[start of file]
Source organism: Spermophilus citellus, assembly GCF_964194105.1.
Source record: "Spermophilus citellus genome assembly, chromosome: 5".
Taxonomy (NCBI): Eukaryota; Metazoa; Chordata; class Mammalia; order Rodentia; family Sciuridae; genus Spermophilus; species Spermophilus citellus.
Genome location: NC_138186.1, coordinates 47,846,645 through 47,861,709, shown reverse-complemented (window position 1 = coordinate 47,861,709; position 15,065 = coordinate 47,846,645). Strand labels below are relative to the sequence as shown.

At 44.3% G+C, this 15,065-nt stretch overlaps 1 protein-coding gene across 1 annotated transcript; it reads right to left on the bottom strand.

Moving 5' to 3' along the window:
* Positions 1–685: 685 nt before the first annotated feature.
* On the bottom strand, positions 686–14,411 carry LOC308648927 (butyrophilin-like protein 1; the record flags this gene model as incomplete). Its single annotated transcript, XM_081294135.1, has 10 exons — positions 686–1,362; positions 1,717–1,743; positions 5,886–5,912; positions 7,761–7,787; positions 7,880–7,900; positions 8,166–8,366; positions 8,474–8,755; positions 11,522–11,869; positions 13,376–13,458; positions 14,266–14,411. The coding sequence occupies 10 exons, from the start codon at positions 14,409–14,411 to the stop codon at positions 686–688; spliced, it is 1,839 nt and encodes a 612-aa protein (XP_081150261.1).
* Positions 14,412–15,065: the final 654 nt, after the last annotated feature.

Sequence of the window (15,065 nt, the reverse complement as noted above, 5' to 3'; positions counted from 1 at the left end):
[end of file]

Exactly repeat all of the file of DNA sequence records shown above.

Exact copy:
Source organism: Spermophilus citellus, assembly GCF_964194105.1.
Source record: "Spermophilus citellus genome assembly, chromosome: 5".
Taxonomy (NCBI): Eukaryota; Metazoa; Chordata; class Mammalia; order Rodentia; family Sciuridae; genus Spermophilus; species Spermophilus citellus.
Genome location: NC_138186.1, coordinates 47,846,645 through 47,861,709, shown reverse-complemented (window position 1 = coordinate 47,861,709; position 15,065 = coordinate 47,846,645). Strand labels below are relative to the sequence as shown.

At 44.3% G+C, this 15,065-nt stretch overlaps 1 protein-coding gene across 1 annotated transcript; it reads right to left on the bottom strand.

Moving 5' to 3' along the window:
* Positions 1–685: 685 nt before the first annotated feature.
* On the bottom strand, positions 686–14,411 carry LOC308648927 (butyrophilin-like protein 1; the record flags this gene model as incomplete). Its single annotated transcript, XM_081294135.1, has 10 exons — positions 686–1,362; positions 1,717–1,743; positions 5,886–5,912; positions 7,761–7,787; positions 7,880–7,900; positions 8,166–8,366; positions 8,474–8,755; positions 11,522–11,869; positions 13,376–13,458; positions 14,266–14,411. The coding sequence occupies 10 exons, from the start codon at positions 14,409–14,411 to the stop codon at positions 686–688; spliced, it is 1,839 nt and encodes a 612-aa protein (XP_081150261.1).
* Positions 14,412–15,065: the final 654 nt, after the last annotated feature.

Sequence of the window (15,065 nt, the reverse complement as noted above, 5' to 3'; positions counted from 1 at the left end):